Why? Is it just a kind of shorthand, a way of saving time? Or did it start out that way and then start to serve another, less innocent purpose? Its use implies that speaker and audience know who the bad guys are: Al Qaeda, the Taliban, muggers and rapists and anyone who should be dead or behind bars. But now I hear government officials and journalists (who certainly should know better) use the phrase to designate anyone whose telephone conversation or emails might possibly indicate they intend to do the rest of us Good Guys some harm. And therefore those officials must monitor all our communications to see which of us are in fact bad guys masquerading as good guys.
I get tired of hearing Orwell quoted every day, but isn’t this exactly what he had in mind when he wrote about how language molds thinking, which molds politics? And do we really need to be reminded of this by a man dead more than sixty years ago? Is it not something we can work out for ourselves?
Yet, we don’t. We listen to our senators and mayors, not to mention our police commissioners, refer to “bad guys” as if there really were such a sub-species of humanity instead of individual persons who do what they do for reasons as rational and, from their point of view, as moral as anything we ourselves do. And then we applaud a pope for saying he doesn’t condemn homosexuals, i.e. for no longer referring to them as bad guys — “sinners,” to use the term of art in that world.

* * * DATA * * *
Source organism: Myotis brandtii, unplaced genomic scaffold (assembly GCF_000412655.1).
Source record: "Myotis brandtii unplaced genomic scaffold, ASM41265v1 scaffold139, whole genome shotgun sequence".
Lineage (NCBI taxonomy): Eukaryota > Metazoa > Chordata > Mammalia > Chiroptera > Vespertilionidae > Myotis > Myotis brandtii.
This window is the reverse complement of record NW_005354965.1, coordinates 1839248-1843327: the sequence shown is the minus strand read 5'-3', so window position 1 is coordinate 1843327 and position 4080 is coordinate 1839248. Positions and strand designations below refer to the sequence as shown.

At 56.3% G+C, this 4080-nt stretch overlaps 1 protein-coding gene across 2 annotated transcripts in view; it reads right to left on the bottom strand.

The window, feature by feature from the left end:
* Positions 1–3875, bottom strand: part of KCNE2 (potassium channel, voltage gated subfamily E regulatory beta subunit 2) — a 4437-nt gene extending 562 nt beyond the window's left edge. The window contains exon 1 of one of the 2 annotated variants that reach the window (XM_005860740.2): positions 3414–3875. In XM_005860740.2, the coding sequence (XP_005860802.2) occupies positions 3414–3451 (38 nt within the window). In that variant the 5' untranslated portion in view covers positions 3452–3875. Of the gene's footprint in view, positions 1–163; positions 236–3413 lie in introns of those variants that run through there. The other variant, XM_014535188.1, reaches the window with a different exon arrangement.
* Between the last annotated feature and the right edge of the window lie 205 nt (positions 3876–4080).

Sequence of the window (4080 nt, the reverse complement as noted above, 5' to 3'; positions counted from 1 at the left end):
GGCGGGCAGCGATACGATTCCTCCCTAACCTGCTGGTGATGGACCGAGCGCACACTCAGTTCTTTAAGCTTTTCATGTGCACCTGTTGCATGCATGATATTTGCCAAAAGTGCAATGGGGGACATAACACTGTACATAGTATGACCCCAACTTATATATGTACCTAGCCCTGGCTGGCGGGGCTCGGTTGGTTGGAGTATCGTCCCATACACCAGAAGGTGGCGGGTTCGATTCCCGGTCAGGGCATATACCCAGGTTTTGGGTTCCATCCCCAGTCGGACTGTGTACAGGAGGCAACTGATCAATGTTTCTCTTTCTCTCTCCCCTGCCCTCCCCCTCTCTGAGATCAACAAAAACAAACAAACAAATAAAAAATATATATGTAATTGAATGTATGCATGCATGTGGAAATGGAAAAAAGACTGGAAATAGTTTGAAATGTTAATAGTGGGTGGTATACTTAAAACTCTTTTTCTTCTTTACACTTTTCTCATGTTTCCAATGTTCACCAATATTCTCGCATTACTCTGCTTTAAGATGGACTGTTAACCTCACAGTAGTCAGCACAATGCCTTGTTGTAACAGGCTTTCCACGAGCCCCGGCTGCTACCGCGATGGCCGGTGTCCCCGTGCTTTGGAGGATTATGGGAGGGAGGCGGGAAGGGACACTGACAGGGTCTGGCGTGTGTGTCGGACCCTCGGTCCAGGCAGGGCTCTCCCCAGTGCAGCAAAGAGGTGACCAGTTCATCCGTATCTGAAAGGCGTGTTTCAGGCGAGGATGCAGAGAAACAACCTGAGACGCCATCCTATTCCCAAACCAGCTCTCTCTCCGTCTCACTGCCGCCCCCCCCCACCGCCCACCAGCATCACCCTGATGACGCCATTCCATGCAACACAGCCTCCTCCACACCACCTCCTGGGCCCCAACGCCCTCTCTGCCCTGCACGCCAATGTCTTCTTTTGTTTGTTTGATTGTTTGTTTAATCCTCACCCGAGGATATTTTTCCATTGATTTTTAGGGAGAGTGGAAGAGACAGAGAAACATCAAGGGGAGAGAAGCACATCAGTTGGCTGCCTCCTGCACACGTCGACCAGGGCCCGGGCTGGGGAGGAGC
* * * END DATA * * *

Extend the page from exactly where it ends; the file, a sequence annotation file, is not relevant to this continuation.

I take a while to get there, but the title is what the piece is really about. Who likes death? Who doesn’t fear it or feel cheated if they think this is it, the end, nothing more?
A recent discovery in an Anatolian (modern southern Turkey) cave has shed some light on the recent controversy about modern authors reviewing each other’s books, something those in the know have been aware of at least since Herbert Gold put himself on the lit-crit establishment’s blacklist back in the 1950s when he revealed how authors mutually back-scratch each other with favorable blurbs and notices.
The truth is, authors have always sought out good notices, especially from other writers whose reputation was at least as great as their own. The ancient scrolls found in that cave in modern-day Izafake only shows the practice goes back to ancient times.
The following is one of the first attempts at a translation at those scrolls, which apparently document a correspondence between an author in ancient Israel and one based on a Greek island in the Aegean. Some of the scrolls only exist as fragments, and some have parts too deteriorated to decipher. Where there is a gap the translator — Marc Eugenides at the University of Southwest Attica — indicates the missing text with points of ellipsis.
Greetings from the east bank (alas) of the Jordan to … most esteemed Hellenic brother.
It was with the greatest pleasure I read the manuscript you sent me. I am happy and honored to be the first to review it. We authors must support one another, especially these days when every other Philistine thinks he has a book inside him screaming to get out. I know all too well the frustration that comes of putting your heart and … into a creation, even one divinely inspired (though there’s certainly nothing wrong with books not so inspired), only to see it trashed by that small coterie of literary gatekeepers known as the scribal class.
My first book, a long saga recounting the early wanderings of Abraham, met such a fate. “Overwritten,” they complained. “Been done and done better,” was another barb they threw at it, though the truth was they were referring to Sumerian … of the story… which are, of course, not accessible to most people. But, count on the lit-crits to praise anything out of Mesopotamia rather than give a leg-up to a home-grown talent.